Drawing from the research and testing throughout project_01 and _02, I began to compile and implement the system I created in order to give architectural form to the space filling curve that is the dragon curve. The path and control points of the test M1 from project one inform the grid along which both the walls and roof structure are set, thereby enforcing a direct correlation between section and plan. Altering parameters such as thickness, scale and spacing of the walls and roof, with respect to desired lighting, movement, material etc. can easily be navigated as the structure and form are resolved thanks to the connection in plan and section
The final presentation for project_01 brought about the exploration of light and materiality through the medium of models. Working through sketches, I began exploring the roof grid and it’s correlation to the curved plan with an experimental approach to how their relationship is articulated in the physical form.
I worked through three card models using the laser cutter to achieve the curvatures of the dragon code, investigating the materiality of the curves, the spacing and placement of the roof.
The flow of movement through the building was a direct response to the location on site. Using the pond as a feature and arrival point, the Konsthall starts as a bench into a curved wall that sinks down into the ground and leads you back up into the waterfront.
The challenge of using the curved walls as a guide without the roof structure deterring from the spatial experience was a balance difficult to navigate. The design needs to be explored at multiple locations within the curvature, based on site variations and the specific spatial qualities created at each chosen point. How the spaces are occupied, what potential it holds for exhibition purposes etc.
Delving further into the world of the dragon curve, I think I should start by sharing the principal behind the code.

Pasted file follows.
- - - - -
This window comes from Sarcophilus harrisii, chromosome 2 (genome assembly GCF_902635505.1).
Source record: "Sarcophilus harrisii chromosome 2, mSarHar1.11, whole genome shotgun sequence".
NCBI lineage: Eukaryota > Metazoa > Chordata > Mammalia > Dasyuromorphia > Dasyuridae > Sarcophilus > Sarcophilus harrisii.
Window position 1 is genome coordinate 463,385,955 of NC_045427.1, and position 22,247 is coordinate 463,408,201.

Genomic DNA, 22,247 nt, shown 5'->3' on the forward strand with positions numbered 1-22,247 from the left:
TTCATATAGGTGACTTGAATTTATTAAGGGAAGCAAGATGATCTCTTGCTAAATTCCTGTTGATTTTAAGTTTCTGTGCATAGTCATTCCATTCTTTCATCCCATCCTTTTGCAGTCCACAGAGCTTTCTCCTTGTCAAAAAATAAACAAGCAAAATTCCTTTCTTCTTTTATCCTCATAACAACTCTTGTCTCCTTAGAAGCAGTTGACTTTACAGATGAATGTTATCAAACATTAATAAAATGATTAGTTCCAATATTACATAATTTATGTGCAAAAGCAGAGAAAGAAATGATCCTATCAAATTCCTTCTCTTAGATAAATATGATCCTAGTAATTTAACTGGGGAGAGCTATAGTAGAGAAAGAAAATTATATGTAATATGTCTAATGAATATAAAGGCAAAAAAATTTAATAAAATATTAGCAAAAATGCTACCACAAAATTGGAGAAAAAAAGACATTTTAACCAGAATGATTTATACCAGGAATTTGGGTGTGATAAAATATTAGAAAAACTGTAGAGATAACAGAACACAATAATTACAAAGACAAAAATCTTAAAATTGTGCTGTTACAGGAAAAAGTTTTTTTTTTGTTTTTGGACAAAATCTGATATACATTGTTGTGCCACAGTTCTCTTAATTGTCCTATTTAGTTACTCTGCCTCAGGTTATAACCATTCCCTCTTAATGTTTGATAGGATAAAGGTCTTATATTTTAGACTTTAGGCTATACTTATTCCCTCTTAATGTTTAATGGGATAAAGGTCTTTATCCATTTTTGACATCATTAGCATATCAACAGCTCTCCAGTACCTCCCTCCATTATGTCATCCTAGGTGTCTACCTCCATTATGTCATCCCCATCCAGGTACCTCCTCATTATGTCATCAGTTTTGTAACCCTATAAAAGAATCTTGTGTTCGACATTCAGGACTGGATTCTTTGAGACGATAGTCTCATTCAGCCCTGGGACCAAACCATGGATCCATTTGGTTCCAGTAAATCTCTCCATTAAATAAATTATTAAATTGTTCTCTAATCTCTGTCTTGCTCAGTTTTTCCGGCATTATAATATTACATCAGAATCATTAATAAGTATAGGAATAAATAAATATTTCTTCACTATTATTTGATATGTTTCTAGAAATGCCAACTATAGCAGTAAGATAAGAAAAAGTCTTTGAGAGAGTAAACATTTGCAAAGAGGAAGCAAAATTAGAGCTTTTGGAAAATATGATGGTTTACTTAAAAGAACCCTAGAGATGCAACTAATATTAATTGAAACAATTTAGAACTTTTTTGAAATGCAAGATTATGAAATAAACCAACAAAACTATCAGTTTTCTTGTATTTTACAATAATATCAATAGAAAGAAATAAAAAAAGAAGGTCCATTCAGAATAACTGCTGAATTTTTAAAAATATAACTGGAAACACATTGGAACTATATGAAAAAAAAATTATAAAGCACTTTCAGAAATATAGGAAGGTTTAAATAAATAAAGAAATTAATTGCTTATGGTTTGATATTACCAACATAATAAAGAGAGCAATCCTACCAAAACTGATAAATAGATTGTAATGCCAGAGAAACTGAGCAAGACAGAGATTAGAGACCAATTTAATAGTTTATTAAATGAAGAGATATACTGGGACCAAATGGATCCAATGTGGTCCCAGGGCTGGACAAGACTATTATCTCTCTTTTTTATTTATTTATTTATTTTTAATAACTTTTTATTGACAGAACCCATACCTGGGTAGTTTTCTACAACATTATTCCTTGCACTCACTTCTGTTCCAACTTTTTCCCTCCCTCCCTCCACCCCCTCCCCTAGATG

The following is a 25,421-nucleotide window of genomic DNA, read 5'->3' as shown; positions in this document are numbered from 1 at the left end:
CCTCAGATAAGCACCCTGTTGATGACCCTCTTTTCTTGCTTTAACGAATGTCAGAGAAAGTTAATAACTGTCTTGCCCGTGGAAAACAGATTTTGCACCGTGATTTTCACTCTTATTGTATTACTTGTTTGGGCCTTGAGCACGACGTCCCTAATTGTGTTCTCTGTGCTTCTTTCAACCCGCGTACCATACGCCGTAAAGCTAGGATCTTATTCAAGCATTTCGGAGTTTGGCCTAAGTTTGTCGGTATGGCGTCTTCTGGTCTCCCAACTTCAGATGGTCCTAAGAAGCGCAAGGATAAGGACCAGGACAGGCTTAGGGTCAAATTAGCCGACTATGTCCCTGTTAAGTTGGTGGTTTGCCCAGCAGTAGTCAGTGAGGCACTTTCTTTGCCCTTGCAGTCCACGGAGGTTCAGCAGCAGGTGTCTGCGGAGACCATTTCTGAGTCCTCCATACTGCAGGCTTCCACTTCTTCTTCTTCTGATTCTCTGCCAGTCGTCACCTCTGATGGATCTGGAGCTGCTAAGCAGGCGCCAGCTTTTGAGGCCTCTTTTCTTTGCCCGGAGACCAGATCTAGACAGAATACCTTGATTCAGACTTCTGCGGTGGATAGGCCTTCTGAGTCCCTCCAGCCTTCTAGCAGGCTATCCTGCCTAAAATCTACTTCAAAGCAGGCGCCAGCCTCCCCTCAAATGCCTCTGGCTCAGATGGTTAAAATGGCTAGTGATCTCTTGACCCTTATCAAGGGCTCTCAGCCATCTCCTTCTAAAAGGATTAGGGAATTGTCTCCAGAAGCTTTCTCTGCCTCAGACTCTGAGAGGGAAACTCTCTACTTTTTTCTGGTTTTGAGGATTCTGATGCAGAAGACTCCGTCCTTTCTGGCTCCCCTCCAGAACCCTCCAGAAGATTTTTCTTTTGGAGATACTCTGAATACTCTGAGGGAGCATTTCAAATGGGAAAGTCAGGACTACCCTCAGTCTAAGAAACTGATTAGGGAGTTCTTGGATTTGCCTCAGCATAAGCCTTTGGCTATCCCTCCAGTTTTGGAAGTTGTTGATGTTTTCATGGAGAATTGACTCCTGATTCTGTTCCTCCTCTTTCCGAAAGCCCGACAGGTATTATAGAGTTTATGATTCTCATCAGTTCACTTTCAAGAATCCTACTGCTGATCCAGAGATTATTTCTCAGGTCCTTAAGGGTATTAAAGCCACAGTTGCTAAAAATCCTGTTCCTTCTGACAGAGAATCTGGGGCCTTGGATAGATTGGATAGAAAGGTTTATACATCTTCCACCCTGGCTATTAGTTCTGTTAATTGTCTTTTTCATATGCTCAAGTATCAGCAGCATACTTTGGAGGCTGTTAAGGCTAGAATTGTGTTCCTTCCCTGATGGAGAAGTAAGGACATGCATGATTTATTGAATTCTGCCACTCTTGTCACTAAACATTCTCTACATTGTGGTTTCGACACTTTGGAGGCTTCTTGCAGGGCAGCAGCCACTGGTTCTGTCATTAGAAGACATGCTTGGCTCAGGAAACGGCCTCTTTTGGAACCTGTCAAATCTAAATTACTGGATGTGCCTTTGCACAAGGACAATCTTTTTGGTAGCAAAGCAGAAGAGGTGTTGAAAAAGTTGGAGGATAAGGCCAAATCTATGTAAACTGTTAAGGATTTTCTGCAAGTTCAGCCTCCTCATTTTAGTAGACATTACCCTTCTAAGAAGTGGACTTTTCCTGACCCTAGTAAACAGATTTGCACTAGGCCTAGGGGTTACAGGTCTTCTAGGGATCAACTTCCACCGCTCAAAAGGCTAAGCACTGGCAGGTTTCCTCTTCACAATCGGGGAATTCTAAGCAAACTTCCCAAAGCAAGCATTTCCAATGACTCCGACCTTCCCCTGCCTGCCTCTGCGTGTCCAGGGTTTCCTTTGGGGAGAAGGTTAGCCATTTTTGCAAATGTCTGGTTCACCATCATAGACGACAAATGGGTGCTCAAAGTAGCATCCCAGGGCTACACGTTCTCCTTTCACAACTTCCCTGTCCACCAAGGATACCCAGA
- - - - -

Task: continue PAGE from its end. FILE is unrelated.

The dragon curve is a space filling curve that never crosses itself. It is based on a principal of folding a piece of paper and repeating the folds in the same direction. When you unfold the paper with the angles at 90 degrees, the dragon curve can be formed. The folds can be repeated an infinite number of times, with the curve arcing at a 45 degree angle. Here, I will refer to each repetition as iterations.
I varied the code and set up a table to document the results, ultimately choosing three codes to further in my design for a Konsthall.
In order to progress with the design, I chose the code variation M1 to explore spatially. I used the geometries of the curve to create forms at three different scales as an exploration from street to seat; the impact on the streetscape, the scale of the pillar and it’s possibilities as seating. I wanted to allow the dragon curve to be the prominent expression in the design so I allowed all the internal spaces to flow along the curvatures created, sinking into the ground and back up as a sectional flow through the space. The roof structure is set at 45 degrees in a rigid, linear grid format to contrast and strengthen the curves in the Konsthall. The next step would be to bring the dragon curve into the built environment through models.
During my precedent study of spatial configurations, I was particularly interested in how circulation defined the form and organisation of a building and how the building could be treated as a continuous space.
I became particularly interested in the second precedent study and how the continuous space of a building can be subdivided into a sequence of spaces. The subdivision creates different relationships between one another, but also a different relationship between each interior to the exterior of the building. I began by exploring how tangents could be generated along a curve in varying ways to define spaces in between them which either enclose or open.
I then started to evolve these 2D configurations into 3D, by randomly extruding different thicknesses of walls to different heights. To create circulation openings between spaces, or recesses within the walls.
Lastly I created an example of how I could integrate this configuration into the site. I plan to explore how the code could be used to map walls onto topography lines, key geometry or paths within the site to create a series of spaces which are linked to the outside.